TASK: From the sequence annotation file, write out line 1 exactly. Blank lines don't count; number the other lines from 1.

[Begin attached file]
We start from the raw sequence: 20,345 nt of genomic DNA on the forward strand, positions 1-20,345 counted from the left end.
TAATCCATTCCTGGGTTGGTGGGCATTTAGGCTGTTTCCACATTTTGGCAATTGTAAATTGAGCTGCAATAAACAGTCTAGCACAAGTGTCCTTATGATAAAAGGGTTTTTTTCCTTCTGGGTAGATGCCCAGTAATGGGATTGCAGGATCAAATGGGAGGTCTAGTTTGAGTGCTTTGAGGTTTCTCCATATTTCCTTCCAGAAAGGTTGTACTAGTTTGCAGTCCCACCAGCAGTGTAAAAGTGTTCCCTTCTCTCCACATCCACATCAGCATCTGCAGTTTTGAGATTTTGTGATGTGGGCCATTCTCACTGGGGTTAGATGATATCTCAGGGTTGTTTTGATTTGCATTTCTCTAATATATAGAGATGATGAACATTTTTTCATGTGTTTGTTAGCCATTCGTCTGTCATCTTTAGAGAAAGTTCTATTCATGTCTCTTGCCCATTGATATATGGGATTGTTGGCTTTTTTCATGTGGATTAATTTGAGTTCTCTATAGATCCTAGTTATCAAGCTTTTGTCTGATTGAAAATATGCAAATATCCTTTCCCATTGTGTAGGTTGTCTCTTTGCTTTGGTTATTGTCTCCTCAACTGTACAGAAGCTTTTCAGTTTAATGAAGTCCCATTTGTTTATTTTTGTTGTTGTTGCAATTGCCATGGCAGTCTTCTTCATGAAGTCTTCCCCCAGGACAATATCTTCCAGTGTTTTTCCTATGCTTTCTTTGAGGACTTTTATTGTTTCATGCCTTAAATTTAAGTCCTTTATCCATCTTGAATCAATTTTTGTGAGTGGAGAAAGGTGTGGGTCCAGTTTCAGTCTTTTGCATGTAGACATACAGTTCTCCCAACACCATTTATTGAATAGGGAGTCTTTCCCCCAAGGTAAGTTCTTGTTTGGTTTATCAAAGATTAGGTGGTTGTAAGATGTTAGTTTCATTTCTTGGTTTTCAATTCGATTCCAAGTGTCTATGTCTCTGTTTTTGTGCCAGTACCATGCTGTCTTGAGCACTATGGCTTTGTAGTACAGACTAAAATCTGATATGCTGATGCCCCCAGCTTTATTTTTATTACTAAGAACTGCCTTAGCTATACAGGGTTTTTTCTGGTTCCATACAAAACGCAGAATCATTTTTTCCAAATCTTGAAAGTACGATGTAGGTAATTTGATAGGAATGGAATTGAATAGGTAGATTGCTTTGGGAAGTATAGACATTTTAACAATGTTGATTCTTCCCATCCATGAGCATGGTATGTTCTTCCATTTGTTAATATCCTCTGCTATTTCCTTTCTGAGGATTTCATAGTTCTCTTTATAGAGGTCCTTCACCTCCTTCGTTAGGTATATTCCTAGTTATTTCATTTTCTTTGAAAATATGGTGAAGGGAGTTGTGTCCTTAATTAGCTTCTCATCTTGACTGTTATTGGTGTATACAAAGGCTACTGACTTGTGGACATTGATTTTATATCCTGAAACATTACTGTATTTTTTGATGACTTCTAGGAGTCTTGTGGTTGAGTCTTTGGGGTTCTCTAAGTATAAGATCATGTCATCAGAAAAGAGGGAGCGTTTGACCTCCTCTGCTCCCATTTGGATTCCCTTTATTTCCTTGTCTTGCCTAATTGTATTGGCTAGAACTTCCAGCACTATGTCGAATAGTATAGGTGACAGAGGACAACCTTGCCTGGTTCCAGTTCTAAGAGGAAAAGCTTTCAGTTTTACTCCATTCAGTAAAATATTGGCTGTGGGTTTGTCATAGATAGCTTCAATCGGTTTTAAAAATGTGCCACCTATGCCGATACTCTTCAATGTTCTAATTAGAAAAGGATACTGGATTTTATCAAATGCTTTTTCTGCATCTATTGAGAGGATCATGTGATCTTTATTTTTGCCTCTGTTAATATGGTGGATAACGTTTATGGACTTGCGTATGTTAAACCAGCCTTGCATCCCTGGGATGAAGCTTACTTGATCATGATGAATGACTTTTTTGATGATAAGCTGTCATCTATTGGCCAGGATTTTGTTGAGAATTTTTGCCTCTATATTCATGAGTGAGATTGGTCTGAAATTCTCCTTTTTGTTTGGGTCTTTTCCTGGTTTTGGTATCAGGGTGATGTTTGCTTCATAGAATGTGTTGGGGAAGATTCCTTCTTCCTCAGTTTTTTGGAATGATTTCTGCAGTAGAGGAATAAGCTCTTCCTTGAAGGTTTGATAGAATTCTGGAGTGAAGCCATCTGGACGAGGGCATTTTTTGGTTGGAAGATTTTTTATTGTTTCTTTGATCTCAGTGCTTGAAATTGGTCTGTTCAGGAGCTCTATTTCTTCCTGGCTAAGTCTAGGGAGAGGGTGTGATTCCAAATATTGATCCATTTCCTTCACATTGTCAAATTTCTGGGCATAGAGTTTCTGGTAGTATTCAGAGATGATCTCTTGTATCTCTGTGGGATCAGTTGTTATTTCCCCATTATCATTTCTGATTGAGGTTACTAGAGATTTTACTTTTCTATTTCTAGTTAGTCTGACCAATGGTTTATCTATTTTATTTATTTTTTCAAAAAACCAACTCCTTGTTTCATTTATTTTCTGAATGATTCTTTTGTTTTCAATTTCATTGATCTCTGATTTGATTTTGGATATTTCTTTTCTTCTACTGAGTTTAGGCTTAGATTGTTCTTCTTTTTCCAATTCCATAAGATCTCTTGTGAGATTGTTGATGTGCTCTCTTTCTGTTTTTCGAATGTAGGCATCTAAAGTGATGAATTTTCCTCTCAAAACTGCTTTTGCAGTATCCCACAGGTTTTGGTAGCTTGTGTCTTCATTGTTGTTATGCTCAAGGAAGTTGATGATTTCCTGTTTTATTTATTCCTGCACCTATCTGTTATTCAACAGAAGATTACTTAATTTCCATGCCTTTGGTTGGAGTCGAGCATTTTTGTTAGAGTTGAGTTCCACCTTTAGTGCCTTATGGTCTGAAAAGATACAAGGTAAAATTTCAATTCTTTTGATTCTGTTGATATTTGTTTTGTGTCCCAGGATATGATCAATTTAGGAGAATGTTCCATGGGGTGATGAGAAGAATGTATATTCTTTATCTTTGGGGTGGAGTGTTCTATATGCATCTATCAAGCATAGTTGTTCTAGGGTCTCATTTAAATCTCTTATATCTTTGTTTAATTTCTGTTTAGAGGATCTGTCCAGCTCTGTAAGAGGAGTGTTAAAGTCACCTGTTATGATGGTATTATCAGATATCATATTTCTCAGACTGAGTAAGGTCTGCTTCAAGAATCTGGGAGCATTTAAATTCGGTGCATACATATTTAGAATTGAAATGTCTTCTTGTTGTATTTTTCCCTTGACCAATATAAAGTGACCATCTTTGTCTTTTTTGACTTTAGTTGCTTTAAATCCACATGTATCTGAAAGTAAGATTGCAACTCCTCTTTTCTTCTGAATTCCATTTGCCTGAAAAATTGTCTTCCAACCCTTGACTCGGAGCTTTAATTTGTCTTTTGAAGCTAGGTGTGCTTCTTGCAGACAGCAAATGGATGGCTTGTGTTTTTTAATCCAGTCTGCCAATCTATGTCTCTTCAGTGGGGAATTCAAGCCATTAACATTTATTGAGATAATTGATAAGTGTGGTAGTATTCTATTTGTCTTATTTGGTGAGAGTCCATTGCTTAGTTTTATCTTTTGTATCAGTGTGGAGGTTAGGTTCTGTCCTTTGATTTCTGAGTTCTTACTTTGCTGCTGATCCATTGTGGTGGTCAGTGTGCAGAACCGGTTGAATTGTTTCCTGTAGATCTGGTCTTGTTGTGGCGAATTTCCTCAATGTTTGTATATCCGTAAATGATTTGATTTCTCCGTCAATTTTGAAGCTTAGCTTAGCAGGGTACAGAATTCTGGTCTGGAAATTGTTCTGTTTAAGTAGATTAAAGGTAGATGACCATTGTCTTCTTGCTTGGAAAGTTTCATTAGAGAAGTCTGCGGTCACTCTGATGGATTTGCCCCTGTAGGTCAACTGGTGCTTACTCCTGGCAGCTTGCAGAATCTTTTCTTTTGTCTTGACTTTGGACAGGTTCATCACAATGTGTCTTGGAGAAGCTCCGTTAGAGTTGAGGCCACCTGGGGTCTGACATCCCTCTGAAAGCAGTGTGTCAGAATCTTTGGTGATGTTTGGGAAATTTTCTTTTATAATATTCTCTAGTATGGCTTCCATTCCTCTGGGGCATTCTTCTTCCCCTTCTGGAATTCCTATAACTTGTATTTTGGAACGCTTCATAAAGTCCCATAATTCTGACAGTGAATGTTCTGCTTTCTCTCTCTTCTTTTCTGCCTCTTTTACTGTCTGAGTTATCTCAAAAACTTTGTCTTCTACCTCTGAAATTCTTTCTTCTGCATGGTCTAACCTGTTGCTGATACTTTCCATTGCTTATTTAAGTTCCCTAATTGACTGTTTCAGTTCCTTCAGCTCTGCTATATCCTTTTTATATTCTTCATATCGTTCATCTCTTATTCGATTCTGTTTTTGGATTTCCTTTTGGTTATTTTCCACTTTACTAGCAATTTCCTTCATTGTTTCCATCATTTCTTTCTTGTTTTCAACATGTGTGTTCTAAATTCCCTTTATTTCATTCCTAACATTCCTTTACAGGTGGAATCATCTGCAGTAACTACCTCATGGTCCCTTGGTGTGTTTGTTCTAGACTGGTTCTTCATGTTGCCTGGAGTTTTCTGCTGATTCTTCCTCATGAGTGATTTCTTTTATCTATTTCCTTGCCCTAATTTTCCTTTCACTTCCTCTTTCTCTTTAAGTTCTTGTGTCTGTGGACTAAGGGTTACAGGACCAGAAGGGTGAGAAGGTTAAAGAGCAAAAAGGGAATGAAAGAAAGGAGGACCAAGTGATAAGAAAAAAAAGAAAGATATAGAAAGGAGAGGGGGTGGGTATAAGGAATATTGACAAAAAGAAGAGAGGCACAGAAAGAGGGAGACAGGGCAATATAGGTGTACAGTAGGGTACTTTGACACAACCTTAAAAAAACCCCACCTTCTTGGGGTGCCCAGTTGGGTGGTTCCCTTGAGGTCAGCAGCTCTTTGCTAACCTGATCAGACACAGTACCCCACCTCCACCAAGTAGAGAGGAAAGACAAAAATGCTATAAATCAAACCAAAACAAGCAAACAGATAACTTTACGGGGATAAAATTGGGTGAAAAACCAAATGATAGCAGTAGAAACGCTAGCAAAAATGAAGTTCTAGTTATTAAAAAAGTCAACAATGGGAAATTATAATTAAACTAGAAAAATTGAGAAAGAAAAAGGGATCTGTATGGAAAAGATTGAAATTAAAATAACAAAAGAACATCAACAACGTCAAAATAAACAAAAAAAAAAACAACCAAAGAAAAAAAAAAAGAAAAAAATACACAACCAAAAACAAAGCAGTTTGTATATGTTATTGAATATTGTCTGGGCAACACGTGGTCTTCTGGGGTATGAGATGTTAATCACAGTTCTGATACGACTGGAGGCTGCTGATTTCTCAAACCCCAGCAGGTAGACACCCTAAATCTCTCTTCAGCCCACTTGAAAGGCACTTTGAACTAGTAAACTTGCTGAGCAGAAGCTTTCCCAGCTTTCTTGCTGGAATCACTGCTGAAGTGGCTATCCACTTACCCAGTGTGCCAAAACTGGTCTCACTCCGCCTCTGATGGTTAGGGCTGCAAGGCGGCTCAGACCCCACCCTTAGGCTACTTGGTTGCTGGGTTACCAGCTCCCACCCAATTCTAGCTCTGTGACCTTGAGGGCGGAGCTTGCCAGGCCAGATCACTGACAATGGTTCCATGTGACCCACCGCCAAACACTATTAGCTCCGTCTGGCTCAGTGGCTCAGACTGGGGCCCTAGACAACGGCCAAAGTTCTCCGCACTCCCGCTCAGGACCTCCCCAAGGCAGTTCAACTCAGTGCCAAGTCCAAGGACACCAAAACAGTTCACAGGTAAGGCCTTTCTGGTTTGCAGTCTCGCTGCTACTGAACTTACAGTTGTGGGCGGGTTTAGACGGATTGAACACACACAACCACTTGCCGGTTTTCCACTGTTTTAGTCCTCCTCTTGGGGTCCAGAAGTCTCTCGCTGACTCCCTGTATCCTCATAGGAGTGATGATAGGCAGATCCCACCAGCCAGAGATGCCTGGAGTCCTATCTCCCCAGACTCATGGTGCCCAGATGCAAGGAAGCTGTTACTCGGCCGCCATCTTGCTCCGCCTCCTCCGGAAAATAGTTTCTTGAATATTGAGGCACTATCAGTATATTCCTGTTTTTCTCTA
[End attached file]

We start from the raw sequence: 20,345 nt of genomic DNA on the forward strand, positions 1-20,345 counted from the left end.